Adoption is a process which is fraught with the possibility of manipulation, coercion, and bribery. Faced with an unexpected or unwanted pregnancy, it must be difficult to decide that your child will be better off with another family, and money can often complicate the decision making process. The desires of adoptive families leave them vulnerable to exploitation, but also give incentive to exploit biological families. Third parties, such as lawyers and social workers, have their own agendas. With all of the competing interests and high emotions involved, it is not hard for one party to take advantage of another.
In some ways, we were quite lucky. We got to know Katja’s biological family before she was born. We were able to visit them several times a month—we shared meals with them, introduced them to our dog Nyx, attended medical visits, and talked about a wide range of subjects. Moreover, they had made the decision to adopt before talking to an adoption facilitator, so we were not concerned that they were being forced into anything. They knew what they wanted and they chose us to adopt their daughter.
We were unlucky in other ways. Our adoption facilitator behaved in a way that we feel, in retrospect, was unethical. He billed us at lawyer rates for tasks that could (and should) have been done by an assistant for far less, such as delivering documents and transporting the biological family to appointments. At one point, he informed us that “Birth parents are just not that bright.” This set off red flags for us, but we had already spent most of our resources, and had to make the decision to either continue working with him or give up on the idea of adoption altogether
It frustrated us that he referred to all of the people we met as possible matches as “birth mothers.” We knew the term was widely used, but until the final documents are signed, the mother is a pregnant woman considering adoption. The term “birth mother” sets up the assumption that the adoption will happen; it is no longer as much of a choice. The terminology is probably comforting to most adoptive parents, but it was not comforting to us. It gave us the feeling that biological families were not treated well by the facilitator, that their calls and requests were not respected unless the potential adoptive parents pushed, and that the facilitator was setting everything up to profit as much as possible from the process.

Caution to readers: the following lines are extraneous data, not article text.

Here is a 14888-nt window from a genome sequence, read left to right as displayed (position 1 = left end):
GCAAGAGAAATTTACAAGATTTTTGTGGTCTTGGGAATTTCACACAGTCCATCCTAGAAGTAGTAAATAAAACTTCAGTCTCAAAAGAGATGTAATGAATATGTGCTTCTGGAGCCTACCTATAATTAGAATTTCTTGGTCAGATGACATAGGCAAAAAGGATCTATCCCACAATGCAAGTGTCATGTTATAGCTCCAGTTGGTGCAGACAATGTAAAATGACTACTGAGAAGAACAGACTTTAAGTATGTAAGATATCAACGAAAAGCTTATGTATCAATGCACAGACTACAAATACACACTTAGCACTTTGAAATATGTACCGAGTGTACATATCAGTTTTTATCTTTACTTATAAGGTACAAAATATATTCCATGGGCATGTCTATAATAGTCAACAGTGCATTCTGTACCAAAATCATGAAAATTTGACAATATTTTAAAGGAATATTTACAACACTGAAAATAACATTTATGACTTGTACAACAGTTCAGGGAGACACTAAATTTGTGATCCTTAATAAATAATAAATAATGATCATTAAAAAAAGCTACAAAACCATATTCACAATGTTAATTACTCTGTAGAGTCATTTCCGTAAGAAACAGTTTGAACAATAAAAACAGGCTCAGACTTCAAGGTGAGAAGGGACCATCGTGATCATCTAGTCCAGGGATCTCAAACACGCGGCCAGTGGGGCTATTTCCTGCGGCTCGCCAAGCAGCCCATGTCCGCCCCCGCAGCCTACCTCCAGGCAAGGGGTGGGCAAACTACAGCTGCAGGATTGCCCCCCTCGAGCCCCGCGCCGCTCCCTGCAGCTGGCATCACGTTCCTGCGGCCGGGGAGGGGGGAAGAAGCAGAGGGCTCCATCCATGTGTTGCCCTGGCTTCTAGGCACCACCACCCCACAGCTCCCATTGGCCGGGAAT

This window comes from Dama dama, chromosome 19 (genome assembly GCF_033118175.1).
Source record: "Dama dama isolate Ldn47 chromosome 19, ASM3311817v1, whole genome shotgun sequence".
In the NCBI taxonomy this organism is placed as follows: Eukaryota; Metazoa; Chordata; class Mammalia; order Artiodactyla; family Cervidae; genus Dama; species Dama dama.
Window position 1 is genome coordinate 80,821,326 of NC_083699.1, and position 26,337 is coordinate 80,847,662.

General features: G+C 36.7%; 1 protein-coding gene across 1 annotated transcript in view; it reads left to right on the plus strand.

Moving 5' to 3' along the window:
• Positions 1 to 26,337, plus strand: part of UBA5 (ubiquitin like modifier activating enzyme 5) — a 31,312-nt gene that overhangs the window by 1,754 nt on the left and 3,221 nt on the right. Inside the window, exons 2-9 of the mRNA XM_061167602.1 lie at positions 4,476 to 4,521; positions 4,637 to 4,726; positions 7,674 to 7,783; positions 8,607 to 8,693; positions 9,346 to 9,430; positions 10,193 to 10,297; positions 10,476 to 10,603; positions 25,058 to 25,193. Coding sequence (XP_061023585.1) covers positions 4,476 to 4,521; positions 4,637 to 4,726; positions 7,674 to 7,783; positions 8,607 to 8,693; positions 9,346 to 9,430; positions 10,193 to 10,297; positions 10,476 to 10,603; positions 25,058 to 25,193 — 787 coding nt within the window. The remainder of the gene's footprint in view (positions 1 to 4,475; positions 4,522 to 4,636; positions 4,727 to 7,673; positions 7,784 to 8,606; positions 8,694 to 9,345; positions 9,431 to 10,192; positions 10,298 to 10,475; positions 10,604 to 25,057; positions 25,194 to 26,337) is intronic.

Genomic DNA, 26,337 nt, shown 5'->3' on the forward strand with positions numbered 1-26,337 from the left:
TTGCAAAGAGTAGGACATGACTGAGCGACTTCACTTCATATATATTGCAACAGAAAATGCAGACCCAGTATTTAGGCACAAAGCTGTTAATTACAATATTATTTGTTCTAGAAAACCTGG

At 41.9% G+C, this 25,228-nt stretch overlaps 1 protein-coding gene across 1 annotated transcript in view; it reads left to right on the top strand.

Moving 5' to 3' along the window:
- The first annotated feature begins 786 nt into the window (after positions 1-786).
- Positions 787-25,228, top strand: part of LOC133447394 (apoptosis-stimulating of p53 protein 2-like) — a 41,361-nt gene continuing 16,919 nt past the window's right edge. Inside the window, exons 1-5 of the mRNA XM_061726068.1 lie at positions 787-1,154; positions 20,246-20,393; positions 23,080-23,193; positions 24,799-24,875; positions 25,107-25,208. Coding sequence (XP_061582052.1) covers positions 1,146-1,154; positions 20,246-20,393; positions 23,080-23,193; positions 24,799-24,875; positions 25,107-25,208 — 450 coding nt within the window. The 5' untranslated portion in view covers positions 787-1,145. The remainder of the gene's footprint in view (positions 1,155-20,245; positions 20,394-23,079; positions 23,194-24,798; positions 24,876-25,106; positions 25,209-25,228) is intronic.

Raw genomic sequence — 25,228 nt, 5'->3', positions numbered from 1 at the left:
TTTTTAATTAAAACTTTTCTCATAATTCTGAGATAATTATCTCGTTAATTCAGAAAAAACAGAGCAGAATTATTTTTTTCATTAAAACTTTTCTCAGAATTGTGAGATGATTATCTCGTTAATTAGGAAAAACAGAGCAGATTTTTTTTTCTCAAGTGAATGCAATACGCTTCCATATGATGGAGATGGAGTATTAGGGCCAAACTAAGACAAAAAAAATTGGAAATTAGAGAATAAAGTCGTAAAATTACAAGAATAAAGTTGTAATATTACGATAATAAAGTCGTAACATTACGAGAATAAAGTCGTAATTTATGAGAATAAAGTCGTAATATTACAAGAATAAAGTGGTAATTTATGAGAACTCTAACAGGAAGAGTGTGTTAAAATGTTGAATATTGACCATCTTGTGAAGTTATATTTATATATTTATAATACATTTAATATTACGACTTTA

After the facilitator blew through nearly all of the trust account we established for the adoption in a month and a half, we tried to work with him to limit the cost of the adoption. We were told, point blank, that if we couldn’t continue to pay, the match would be cancelled and he would find another adoptive family. Happily, we had established a strong enough bond with Katja’s biological family that we were able to work with them directly, and were able to cut out the middle man. Still, it was incredibly upsetting to feel like we were being blackmailed.
We have been working through a lot of thoughts about adoption as Katja gets bigger. We want her to know her biological family, and we are trying to stay in touch. We want her to know that she was not abandoned and that her biological parents love her very much. We want Katja to know that she was “picked out special,” and that she is dearly loved by both biological and adoptive families. She is being raised in a family where two of her grandparents were adopted, as was her great aunt, so there is no question about whether adoptive family is good enough. We are Family, and she is part of it. She may not look exactly like anyone else in the family, but we’re an odd group anyway, so that should be all right. We will make sure that she is raised in an environment with as many cultural influences as much as possible. We are hoping to do some traveling so she experiences more than just one place and group of people.
Our daughter is a funny, smart, beautiful, strong, loving, and brave little person. She eats almost anything we put in front of her, including spicy foods, and she enjoys experimenting with combining different tastes. Unless she’s tired, she doesn’t cry when she falls down because there are too many other interesting things going on. She loves music and loves to dance, getting her whole body involved and clearly enjoying herself. She likes making noise with the piano. She’s starting to learn to talk and she is definitely communicating nonverbally; if she doesn’t like something, we have no doubt about it! We are incredibly lucky that she is part of our family.
Adoption can be good. We know that her biological family still feels this was the right choice. Obviously, we do, too. At the same time, I wish that our society had enough support in a wide variety of ways to make adoption unnecessary, to allow every family to make choices about parenting and raise their biological children in a safe, supportive way. I am glad that Katja is our daughter, though.
I will be writing about the adoption process, the ethics, and various other subjects as they come up. This particular post was inspired by a post at Peter’s Cross Station, here: http://peterscrossstation.wordpress.com/2012/10/02/by-special-request-10-red-flags-that-your-adoption-agency-might-be-coercive/ I have not addressed everything in that post, but it’s a beginning.